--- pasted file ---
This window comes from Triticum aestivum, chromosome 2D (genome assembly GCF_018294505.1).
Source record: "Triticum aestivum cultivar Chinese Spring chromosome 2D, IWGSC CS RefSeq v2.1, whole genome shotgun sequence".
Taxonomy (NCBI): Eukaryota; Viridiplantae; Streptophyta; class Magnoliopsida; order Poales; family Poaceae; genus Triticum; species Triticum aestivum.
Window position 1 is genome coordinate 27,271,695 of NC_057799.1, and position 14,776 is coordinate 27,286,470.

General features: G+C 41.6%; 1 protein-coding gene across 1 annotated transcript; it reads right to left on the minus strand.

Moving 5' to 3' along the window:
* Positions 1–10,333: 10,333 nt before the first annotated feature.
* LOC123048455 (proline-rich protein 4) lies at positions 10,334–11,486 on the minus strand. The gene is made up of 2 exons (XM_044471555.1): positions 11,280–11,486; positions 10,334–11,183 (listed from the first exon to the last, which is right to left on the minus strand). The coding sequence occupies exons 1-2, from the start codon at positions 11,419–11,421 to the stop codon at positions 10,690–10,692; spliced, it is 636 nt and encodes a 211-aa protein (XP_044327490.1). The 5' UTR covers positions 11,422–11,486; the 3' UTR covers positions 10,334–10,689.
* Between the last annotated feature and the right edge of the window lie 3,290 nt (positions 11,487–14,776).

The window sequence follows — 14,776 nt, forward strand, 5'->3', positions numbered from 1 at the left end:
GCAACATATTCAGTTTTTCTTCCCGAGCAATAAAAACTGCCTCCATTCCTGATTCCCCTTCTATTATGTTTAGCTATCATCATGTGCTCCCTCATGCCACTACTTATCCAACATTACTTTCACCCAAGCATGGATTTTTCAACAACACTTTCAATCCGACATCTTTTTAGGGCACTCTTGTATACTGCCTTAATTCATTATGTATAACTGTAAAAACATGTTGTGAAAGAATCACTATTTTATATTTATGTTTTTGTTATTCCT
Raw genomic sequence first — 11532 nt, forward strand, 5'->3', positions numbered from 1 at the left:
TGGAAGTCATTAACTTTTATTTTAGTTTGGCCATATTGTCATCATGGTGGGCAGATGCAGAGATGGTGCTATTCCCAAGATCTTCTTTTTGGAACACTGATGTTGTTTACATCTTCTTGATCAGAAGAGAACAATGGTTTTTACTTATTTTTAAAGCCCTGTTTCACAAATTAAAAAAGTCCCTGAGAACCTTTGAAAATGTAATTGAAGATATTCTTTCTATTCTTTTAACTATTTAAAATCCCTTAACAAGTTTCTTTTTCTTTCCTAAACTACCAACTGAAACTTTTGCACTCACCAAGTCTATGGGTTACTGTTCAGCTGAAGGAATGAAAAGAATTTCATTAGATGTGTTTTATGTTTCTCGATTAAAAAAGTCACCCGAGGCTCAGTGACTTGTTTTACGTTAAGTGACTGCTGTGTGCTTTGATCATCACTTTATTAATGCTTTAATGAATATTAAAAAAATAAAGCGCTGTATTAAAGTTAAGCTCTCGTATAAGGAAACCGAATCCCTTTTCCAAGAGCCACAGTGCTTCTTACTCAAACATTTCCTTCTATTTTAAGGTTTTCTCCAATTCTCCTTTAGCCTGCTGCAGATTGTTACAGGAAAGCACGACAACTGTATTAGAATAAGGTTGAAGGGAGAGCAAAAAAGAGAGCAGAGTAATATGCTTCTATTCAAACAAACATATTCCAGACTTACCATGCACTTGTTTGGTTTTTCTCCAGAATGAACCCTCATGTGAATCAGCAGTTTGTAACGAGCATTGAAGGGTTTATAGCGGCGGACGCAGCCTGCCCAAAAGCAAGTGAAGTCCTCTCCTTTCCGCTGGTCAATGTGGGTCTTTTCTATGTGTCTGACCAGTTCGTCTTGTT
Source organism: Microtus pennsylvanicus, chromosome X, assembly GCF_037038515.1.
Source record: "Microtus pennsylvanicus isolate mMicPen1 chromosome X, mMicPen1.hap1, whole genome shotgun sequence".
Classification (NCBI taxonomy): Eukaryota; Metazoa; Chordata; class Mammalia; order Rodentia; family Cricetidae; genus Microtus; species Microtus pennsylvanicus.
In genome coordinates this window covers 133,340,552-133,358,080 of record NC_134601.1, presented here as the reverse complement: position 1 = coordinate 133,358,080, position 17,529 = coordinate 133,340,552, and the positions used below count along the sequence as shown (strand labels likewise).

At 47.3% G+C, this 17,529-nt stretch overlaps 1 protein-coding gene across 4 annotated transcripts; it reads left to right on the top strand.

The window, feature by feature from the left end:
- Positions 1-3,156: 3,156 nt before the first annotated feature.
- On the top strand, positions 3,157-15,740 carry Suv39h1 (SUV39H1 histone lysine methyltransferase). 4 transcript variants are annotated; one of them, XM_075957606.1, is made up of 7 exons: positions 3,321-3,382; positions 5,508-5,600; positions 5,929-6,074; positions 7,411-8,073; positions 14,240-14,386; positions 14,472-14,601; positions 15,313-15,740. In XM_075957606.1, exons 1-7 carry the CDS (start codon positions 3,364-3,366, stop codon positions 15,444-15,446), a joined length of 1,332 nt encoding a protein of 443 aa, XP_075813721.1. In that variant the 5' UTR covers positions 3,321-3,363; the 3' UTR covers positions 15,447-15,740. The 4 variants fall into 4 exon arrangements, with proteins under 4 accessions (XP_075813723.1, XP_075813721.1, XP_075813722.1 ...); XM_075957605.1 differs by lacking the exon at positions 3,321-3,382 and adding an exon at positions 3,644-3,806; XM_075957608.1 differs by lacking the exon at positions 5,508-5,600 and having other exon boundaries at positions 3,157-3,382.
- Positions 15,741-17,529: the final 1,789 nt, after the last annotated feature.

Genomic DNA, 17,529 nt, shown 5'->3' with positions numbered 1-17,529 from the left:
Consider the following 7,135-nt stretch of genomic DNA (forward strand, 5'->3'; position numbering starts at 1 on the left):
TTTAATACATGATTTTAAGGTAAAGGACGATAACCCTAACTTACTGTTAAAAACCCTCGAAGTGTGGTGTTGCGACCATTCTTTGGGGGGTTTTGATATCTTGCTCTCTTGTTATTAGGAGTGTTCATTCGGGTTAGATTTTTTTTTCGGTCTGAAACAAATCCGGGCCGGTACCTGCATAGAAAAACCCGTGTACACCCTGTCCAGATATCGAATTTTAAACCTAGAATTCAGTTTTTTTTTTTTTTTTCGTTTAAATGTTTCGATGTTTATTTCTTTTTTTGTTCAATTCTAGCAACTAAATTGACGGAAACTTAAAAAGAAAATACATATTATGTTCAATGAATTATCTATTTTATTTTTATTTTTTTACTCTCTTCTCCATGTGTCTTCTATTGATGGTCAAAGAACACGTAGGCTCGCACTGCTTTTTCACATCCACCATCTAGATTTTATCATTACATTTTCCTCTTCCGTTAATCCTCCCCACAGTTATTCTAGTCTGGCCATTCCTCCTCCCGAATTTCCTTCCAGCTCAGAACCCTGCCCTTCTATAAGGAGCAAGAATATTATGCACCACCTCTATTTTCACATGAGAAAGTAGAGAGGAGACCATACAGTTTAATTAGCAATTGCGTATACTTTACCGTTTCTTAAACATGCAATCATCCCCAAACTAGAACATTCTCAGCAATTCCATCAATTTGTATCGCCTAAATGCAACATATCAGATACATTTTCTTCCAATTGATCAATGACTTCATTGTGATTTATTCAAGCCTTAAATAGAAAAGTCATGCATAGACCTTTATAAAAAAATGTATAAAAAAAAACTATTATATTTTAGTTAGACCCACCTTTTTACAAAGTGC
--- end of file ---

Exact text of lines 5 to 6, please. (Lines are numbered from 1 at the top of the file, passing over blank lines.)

General features: G+C 41.6%; 1 protein-coding gene across 1 annotated transcript; it reads right to left on the minus strand.

Moving 5' to 3' along the window: